And what is my take on President Bush’s privatization proposal? I have no philosophical difficulties with personal retirement accounts as long as they do not undercut the anti-poverty insurance aspect of Social Security.20 It is essential that we ask the hard questions to make certain that no one would be left destitute as a result of this type of change and that we not be satisfied until we get credible answers to these questions.
 There are also hard questions to be asked about the debt load the nation would have to assume to finance the transition costs related to privatization. With massive federal budget deficits replacing the budget surpluses of the 1990s, the federal government is already borrowing huge amounts of money, much of it coming from overseas (roughly $2 billion a day). We currently owe more than $2 trillion to foreign investors, who can dump the U.S. bonds they hold any time they wish, sending interest rates through the roof.21 Is adding several trillion dollars to our foreign debt prudent? At what point do we become hostage to foreign lenders, losing our economic sovereignty?
 In short, I am still very much in the question-asking and listening mode. As noted above, that is perhaps the greatest contribution that those of us who are trained to be ethicists can make to the debate about Social Security.
 But even as the debate about Social Security continues, it is essential that we start asking some hard questions about what might be done to avert the huge disaster that awaits Medicare, a problem that is far more urgent that the long-term problems facing Social Security. If the debate about Social Security, important though it is, sidetracks us from serious discussion about the problems related to Medicare, young and old alike will suffer greatly.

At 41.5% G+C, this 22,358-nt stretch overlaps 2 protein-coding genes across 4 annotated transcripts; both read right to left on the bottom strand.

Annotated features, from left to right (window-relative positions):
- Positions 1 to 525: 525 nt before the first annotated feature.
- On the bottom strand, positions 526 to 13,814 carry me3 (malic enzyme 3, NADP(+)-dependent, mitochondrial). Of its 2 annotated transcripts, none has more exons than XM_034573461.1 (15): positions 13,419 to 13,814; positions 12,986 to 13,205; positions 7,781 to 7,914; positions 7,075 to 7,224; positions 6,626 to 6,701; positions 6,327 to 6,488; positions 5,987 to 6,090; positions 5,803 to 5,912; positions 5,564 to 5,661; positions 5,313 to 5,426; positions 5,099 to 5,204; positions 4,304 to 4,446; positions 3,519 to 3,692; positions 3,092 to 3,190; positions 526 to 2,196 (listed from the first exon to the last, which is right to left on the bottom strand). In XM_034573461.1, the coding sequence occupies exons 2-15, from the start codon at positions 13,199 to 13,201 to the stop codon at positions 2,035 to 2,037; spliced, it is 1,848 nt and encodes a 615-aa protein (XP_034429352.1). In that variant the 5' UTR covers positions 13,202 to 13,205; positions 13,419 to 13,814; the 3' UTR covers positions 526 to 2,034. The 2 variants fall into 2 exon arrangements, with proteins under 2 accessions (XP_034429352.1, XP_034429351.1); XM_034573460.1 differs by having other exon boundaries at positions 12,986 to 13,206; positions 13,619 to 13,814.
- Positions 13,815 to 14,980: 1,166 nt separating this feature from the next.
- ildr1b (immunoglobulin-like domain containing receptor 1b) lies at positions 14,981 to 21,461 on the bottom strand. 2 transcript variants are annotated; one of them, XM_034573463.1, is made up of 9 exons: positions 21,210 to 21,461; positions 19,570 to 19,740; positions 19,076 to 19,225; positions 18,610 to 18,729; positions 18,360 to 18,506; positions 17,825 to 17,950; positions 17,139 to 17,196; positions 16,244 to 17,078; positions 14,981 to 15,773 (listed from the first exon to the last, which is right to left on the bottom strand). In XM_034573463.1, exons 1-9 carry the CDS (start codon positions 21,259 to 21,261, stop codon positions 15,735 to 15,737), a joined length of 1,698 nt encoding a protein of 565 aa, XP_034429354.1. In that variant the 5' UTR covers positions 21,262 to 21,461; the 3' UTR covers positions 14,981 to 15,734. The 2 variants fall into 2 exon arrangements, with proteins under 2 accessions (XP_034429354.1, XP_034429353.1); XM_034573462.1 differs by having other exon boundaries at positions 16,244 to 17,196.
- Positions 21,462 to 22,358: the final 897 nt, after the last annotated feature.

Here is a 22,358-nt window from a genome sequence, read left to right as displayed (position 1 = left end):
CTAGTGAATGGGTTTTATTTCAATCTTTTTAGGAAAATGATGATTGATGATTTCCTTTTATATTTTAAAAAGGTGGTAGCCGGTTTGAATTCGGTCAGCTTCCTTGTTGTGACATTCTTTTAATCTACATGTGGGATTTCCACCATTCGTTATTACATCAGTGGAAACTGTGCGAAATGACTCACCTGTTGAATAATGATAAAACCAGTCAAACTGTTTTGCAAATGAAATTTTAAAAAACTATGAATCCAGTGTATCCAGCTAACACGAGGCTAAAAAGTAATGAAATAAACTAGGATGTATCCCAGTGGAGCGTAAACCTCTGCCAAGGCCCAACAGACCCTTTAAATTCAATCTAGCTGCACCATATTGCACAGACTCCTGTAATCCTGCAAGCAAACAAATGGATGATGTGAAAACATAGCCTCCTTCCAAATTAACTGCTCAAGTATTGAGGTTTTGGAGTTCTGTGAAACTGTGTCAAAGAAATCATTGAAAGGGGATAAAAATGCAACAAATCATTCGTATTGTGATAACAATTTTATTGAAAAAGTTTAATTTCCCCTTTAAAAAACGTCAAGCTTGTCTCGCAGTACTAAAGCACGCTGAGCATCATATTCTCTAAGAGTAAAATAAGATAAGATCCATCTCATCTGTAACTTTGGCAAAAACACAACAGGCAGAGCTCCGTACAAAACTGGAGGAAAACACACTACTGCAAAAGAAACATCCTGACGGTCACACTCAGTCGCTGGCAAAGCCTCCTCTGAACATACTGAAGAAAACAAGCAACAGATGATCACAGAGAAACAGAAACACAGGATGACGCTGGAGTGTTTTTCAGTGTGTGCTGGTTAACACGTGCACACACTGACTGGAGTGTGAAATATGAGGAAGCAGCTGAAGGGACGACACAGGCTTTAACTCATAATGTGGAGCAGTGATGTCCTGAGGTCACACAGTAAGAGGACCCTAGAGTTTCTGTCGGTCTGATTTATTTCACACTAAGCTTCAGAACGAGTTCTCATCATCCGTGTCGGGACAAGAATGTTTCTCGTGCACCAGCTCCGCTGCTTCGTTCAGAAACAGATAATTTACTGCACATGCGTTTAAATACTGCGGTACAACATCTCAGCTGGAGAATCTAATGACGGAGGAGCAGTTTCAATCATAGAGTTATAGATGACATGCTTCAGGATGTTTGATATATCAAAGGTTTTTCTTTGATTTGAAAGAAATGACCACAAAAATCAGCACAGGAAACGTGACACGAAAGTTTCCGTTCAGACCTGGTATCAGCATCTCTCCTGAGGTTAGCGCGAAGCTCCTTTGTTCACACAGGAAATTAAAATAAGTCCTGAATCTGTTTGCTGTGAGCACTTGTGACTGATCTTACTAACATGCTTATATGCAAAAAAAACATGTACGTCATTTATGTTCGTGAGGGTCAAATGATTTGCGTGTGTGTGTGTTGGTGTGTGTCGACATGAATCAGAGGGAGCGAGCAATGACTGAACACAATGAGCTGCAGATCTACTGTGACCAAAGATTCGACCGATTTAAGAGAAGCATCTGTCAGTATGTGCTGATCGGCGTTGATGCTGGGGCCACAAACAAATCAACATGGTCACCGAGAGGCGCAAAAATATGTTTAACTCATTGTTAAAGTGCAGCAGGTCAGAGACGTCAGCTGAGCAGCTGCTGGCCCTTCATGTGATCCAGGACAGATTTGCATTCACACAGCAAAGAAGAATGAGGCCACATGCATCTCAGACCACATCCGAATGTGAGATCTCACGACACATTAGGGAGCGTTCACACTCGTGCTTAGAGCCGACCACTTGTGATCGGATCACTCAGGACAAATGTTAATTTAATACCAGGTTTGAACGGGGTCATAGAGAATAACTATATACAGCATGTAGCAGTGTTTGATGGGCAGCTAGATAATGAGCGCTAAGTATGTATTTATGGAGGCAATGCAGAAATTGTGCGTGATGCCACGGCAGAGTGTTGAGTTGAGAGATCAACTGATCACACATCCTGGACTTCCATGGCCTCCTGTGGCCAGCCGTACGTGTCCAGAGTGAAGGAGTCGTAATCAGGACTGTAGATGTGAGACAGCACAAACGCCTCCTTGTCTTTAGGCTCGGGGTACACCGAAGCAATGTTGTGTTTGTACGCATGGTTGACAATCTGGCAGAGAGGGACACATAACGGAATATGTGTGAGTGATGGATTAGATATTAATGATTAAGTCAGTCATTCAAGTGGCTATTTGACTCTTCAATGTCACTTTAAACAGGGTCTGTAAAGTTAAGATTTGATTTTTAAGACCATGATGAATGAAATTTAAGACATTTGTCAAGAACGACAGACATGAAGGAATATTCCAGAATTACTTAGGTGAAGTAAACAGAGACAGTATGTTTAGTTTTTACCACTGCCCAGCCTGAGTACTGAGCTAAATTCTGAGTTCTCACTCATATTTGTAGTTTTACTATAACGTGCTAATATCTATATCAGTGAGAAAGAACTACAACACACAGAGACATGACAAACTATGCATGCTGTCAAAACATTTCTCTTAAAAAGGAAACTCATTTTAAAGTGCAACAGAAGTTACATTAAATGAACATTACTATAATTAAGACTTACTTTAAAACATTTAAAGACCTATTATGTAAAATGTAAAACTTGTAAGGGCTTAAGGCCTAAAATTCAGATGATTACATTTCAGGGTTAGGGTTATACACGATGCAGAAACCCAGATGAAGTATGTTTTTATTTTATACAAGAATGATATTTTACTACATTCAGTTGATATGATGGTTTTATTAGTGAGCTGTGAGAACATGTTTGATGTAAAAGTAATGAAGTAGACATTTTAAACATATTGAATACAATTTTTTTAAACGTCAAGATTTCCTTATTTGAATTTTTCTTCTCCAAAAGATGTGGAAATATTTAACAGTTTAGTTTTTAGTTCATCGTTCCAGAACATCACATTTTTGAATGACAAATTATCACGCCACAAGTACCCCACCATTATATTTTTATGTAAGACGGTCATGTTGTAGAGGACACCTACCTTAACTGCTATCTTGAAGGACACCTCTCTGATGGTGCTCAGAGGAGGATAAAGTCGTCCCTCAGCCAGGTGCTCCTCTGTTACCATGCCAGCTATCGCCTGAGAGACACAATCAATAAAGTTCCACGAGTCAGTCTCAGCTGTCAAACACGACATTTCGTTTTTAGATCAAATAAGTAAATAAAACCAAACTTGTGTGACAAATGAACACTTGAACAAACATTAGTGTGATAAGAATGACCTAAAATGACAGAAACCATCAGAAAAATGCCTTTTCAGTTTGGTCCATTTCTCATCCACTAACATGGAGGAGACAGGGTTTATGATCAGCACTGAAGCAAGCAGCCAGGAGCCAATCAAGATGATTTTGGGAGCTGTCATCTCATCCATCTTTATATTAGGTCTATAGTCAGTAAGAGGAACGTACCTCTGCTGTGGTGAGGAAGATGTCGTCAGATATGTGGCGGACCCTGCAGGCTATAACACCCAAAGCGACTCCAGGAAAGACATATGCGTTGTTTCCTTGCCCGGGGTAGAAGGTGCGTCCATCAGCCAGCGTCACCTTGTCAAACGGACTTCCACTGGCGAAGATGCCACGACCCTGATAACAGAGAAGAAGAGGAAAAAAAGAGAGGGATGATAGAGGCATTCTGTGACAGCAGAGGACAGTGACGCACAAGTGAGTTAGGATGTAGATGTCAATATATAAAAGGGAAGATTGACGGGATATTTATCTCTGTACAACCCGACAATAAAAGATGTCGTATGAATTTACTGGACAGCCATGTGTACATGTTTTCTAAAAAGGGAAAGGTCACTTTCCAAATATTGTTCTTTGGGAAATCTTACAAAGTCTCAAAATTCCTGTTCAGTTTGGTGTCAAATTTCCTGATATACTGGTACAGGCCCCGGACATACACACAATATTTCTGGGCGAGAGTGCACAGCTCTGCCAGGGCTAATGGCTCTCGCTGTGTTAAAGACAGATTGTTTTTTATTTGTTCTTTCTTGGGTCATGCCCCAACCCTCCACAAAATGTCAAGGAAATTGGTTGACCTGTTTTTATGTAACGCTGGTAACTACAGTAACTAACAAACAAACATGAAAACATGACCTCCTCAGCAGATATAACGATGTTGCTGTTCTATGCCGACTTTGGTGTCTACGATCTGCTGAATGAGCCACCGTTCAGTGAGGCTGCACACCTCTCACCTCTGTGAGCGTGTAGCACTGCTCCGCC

1 Social Security and Medicare Boards of Trustees, Status of the Social Security and Medicare Programs: A Summary of the 2004 Annual Reports at http://www.ssa.gov/history/pdf/tr04summary.pdf (accessed February 12, 2005). The full report is available at http://www.ssa.gov/OACT/TR/TR04/index.html.
2 Social Security and Medicare Boards of Trustees, Status of the Social Security and Medicare Programs. The complete text of the Medicare trust fund report can be accessed at http://www.cms.hhs.gov/ReportsTrustFunds/downloads/tr2004.pdf.